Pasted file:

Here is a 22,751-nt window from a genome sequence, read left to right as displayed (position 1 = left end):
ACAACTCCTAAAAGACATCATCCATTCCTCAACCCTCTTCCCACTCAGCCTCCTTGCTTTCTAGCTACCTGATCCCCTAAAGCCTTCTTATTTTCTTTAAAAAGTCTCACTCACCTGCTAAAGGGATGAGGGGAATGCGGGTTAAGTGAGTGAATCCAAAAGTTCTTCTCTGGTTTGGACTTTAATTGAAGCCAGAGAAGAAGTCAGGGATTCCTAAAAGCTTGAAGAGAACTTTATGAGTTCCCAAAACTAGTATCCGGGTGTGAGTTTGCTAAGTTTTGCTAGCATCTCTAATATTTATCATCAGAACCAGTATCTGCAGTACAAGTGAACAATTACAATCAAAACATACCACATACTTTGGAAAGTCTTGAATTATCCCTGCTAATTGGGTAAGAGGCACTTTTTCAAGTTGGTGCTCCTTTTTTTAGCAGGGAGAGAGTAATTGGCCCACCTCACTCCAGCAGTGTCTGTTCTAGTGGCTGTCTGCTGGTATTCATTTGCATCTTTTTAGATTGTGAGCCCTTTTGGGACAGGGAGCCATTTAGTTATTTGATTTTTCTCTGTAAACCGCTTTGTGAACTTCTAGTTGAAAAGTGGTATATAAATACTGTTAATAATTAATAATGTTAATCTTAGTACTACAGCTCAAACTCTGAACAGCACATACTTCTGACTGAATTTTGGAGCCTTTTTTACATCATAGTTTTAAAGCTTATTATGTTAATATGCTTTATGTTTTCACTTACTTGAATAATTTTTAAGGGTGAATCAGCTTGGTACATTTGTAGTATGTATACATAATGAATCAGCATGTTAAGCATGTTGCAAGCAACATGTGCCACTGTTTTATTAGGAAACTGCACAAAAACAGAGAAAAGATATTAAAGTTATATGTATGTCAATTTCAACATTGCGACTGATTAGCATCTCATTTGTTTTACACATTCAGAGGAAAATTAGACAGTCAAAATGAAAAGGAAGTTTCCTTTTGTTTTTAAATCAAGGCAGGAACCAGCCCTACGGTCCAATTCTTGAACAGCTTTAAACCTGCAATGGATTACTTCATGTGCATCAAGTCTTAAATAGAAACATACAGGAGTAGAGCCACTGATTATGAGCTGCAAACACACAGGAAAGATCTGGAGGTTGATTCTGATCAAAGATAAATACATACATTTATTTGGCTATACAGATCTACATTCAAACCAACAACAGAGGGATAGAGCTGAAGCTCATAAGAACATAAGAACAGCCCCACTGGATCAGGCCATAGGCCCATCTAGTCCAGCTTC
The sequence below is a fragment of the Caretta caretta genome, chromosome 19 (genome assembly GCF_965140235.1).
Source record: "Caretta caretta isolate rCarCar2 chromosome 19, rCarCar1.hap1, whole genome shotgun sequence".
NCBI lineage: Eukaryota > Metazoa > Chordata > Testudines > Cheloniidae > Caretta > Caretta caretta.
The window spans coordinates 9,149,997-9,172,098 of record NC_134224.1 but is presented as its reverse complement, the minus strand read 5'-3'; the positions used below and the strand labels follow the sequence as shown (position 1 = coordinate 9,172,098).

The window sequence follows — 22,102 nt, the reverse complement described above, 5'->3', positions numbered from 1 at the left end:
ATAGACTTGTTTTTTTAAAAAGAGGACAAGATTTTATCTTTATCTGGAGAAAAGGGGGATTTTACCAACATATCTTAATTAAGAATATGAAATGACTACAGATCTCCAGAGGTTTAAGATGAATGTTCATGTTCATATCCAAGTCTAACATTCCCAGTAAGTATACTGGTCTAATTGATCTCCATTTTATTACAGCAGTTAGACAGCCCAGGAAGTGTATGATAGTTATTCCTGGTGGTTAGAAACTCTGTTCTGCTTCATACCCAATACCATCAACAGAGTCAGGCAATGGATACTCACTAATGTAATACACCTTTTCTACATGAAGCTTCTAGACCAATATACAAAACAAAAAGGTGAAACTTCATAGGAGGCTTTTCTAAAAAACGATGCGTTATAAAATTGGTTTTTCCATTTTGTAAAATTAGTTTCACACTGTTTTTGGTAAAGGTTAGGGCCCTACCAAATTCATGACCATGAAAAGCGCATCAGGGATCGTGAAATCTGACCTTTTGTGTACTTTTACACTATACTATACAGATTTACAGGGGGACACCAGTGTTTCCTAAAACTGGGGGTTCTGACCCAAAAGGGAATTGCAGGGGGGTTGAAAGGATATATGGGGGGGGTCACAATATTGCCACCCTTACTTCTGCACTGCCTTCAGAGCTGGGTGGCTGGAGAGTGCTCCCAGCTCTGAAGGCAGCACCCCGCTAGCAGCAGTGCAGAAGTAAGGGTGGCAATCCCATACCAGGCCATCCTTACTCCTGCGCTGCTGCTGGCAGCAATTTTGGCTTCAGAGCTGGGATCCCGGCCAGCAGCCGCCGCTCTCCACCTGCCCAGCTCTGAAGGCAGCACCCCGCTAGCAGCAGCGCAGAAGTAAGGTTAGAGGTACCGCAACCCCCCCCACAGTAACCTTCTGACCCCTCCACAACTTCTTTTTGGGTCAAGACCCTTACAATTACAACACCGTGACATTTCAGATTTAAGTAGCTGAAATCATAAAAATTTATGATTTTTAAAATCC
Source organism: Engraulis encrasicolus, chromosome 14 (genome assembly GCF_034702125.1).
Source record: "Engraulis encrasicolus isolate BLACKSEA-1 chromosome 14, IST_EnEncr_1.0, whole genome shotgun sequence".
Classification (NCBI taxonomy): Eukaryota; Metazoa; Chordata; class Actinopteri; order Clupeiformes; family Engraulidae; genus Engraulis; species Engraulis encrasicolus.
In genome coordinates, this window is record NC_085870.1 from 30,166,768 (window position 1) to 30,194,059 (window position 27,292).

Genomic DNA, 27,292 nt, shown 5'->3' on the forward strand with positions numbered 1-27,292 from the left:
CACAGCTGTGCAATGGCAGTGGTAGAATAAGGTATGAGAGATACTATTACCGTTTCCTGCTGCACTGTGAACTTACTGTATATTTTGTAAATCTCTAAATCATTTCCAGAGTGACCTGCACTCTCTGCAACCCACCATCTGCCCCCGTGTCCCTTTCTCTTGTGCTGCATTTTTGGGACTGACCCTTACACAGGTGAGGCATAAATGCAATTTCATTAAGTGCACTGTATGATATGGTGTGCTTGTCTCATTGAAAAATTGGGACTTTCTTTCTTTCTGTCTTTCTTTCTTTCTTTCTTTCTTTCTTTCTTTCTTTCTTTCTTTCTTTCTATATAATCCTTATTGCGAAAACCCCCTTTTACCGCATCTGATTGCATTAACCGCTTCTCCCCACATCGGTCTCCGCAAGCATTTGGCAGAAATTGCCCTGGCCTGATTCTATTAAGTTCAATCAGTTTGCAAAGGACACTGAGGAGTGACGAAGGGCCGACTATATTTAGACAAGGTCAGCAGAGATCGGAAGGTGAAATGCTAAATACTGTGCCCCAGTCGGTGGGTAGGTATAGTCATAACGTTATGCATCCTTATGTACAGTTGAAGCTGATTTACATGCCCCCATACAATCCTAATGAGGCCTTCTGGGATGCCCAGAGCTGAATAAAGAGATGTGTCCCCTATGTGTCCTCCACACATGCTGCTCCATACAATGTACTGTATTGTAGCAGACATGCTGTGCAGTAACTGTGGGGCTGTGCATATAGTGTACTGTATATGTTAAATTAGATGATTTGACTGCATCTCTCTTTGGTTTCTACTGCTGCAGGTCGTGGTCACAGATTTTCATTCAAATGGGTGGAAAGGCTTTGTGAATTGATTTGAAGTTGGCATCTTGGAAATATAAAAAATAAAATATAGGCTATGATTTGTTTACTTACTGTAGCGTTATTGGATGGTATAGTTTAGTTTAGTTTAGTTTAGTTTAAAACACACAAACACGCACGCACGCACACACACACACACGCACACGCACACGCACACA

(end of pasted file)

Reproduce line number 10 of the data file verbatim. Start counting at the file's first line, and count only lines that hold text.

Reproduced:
Source record: "Engraulis encrasicolus isolate BLACKSEA-1 chromosome 14, IST_EnEncr_1.0, whole genome shotgun sequence".